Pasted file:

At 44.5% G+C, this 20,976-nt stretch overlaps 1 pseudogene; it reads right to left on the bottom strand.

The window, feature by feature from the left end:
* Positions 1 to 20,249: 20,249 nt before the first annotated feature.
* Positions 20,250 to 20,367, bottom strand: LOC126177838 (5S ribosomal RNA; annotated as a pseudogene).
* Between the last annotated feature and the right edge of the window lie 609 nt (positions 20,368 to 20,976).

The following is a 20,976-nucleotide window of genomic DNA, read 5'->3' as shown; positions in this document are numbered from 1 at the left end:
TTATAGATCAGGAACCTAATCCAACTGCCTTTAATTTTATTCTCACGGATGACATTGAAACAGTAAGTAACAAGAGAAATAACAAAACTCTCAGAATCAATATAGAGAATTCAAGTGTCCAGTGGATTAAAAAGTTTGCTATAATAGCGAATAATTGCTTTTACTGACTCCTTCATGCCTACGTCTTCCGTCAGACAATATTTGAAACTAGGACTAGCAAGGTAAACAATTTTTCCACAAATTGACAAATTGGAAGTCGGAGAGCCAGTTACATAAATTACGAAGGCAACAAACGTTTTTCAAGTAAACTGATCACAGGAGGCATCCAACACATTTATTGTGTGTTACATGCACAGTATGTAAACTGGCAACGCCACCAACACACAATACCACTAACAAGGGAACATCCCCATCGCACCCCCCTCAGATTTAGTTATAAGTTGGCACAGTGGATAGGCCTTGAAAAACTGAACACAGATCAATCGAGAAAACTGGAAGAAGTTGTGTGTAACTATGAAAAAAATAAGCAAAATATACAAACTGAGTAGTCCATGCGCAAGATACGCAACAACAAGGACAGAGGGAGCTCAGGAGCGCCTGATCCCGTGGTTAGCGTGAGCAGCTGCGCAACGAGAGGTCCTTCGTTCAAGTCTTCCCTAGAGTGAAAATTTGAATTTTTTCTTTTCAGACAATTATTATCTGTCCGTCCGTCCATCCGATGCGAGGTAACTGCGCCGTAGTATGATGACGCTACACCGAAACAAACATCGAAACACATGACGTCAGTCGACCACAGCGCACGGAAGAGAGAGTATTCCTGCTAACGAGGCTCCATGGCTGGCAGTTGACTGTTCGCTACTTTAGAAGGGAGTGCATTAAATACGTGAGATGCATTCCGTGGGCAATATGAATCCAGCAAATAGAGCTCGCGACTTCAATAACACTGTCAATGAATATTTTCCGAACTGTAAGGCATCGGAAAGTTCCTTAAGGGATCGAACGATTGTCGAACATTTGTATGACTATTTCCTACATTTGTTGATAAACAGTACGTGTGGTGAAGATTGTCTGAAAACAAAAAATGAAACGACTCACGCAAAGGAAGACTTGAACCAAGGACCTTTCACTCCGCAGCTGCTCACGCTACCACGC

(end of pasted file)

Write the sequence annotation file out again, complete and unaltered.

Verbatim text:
At 44.5% G+C, this 20,976-nt stretch overlaps 1 pseudogene; it reads right to left on the bottom strand.

The window, feature by feature from the left end:
* Positions 1 to 20,249: 20,249 nt before the first annotated feature.
* Positions 20,250 to 20,367, bottom strand: LOC126177838 (5S ribosomal RNA; annotated as a pseudogene).
* Between the last annotated feature and the right edge of the window lie 609 nt (positions 20,368 to 20,976).

The following is a 20,976-nucleotide window of genomic DNA, read 5'->3' as shown; positions in this document are numbered from 1 at the left end:
TTATAGATCAGGAACCTAATCCAACTGCCTTTAATTTTATTCTCACGGATGACATTGAAACAGTAAGTAACAAGAGAAATAACAAAACTCTCAGAATCAATATAGAGAATTCAAGTGTCCAGTGGATTAAAAAGTTTGCTATAATAGCGAATAATTGCTTTTACTGACTCCTTCATGCCTACGTCTTCCGTCAGACAATATTTGAAACTAGGACTAGCAAGGTAAACAATTTTTCCACAAATTGACAAATTGGAAGTCGGAGAGCCAGTTACATAAATTACGAAGGCAACAAACGTTTTTCAAGTAAACTGATCACAGGAGGCATCCAACACATTTATTGTGTGTTACATGCACAGTATGTAAACTGGCAACGCCACCAACACACAATACCACTAACAAGGGAACATCCCCATCGCACCCCCCTCAGATTTAGTTATAAGTTGGCACAGTGGATAGGCCTTGAAAAACTGAACACAGATCAATCGAGAAAACTGGAAGAAGTTGTGTGTAACTATGAAAAAAATAAGCAAAATATACAAACTGAGTAGTCCATGCGCAAGATACGCAACAACAAGGACAGAGGGAGCTCAGGAGCGCCTGATCCCGTGGTTAGCGTGAGCAGCTGCGCAACGAGAGGTCCTTCGTTCAAGTCTTCCCTAGAGTGAAAATTTGAATTTTTTCTTTTCAGACAATTATTATCTGTCCGTCCGTCCATCCGATGCGAGGTAACTGCGCCGTAGTATGATGACGCTACACCGAAACAAACATCGAAACACATGACGTCAGTCGACCACAGCGCACGGAAGAGAGAGTATTCCTGCTAACGAGGCTCCATGGCTGGCAGTTGACTGTTCGCTACTTTAGAAGGGAGTGCATTAAATACGTGAGATGCATTCCGTGGGCAATATGAATCCAGCAAATAGAGCTCGCGACTTCAATAACACTGTCAATGAATATTTTCCGAACTGTAAGGCATCGGAAAGTTCCTTAAGGGATCGAACGATTGTCGAACATTTGTATGACTATTTCCTACATTTGTTGATAAACAGTACGTGTGGTGAAGATTGTCTGAAAACAAAAAATGAAACGACTCACGCAAAGGAAGACTTGAACCAAGGACCTTTCACTCCGCAGCTGCTCACGCTACCACGC